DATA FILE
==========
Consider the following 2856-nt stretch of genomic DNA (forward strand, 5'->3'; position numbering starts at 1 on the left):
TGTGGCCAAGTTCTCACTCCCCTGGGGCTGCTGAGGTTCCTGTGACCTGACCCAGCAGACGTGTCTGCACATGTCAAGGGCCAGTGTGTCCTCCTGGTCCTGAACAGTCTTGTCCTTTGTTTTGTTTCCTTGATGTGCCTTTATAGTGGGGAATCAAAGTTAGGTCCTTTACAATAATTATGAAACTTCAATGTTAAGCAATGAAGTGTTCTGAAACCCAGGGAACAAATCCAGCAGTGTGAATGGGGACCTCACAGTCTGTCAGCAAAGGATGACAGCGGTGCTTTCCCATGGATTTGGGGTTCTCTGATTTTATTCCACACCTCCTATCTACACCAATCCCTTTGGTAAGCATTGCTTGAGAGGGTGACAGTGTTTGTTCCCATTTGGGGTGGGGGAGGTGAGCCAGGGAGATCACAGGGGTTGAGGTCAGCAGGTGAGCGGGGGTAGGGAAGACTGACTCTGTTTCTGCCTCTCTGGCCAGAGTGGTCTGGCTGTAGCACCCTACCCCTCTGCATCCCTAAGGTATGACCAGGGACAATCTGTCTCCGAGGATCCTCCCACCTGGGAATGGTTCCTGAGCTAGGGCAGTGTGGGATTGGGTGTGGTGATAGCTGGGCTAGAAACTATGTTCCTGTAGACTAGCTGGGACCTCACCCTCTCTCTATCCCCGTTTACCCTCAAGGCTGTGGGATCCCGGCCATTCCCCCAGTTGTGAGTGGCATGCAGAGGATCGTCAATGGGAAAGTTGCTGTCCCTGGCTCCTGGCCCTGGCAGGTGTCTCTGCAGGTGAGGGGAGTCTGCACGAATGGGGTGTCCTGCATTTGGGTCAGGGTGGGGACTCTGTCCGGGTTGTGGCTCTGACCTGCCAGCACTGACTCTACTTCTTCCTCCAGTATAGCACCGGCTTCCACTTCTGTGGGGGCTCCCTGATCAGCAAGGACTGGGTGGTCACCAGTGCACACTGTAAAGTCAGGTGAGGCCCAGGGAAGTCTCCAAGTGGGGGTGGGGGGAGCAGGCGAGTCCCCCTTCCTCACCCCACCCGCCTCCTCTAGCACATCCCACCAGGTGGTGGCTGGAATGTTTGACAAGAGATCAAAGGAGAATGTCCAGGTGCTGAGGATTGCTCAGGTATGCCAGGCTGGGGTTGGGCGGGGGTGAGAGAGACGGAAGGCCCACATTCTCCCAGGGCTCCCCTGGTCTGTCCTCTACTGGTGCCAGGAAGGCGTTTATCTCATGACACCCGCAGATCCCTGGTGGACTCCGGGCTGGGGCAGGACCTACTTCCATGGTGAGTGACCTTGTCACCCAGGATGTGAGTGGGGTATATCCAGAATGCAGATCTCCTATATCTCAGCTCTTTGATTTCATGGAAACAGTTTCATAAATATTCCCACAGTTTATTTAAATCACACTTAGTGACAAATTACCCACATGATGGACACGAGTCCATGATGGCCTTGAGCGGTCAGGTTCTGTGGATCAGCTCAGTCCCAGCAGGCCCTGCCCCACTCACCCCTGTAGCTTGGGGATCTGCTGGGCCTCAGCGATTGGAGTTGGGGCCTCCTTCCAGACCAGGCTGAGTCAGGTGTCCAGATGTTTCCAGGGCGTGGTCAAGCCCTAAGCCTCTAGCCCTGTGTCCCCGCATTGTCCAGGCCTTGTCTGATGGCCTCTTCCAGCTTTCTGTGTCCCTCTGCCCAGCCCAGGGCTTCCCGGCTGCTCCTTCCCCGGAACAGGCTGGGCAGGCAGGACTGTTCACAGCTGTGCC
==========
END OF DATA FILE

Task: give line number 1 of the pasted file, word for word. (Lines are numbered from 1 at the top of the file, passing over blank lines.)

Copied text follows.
Consider the following 2856-nt stretch of genomic DNA (forward strand, 5'->3'; position numbering starts at 1 on the left):